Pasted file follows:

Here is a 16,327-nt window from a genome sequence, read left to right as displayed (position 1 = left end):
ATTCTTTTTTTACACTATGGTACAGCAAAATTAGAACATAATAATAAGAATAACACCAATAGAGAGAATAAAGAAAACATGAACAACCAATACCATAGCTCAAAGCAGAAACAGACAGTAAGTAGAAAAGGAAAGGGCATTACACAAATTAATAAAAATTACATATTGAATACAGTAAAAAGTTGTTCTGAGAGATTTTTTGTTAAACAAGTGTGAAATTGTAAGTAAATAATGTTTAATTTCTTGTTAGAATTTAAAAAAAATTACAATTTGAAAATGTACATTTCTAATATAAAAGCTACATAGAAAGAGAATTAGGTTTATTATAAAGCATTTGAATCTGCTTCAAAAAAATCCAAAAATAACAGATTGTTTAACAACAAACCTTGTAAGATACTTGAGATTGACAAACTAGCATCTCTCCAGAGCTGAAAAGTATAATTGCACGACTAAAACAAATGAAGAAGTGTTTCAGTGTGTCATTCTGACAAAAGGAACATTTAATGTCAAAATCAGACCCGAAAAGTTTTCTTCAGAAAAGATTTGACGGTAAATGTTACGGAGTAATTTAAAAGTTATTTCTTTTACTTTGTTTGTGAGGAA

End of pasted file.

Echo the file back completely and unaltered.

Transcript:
Here is a 16,327-nt window from a genome sequence, read left to right as displayed (position 1 = left end):
ATTCTTTTTTTACACTATGGTACAGCAAAATTAGAACATAATAATAAGAATAACACCAATAGAGAGAATAAAGAAAACATGAACAACCAATACCATAGCTCAAAGCAGAAACAGACAGTAAGTAGAAAAGGAAAGGGCATTACACAAATTAATAAAAATTACATATTGAATACAGTAAAAAGTTGTTCTGAGAGATTTTTTGTTAAACAAGTGTGAAATTGTAAGTAAATAATGTTTAATTTCTTGTTAGAATTTAAAAAAAATTACAATTTGAAAATGTACATTTCTAATATAAAAGCTACATAGAAAGAGAATTAGGTTTATTATAAAGCATTTGAATCTGCTTCAAAAAAATCCAAAAATAACAGATTGTTTAACAACAAACCTTGTAAGATACTTGAGATTGACAAACTAGCATCTCTCCAGAGCTGAAAAGTATAATTGCACGACTAAAACAAATGAAGAAGTGTTTCAGTGTGTCATTCTGACAAAAGGAACATTTAATGTCAAAATCAGACCCGAAAAGTTTTCTTCAGAAAAGATTTGACGGTAAATGTTACGGAGTAATTTAAAAGTTATTTCTTTTACTTTGTTTGTGAGGAA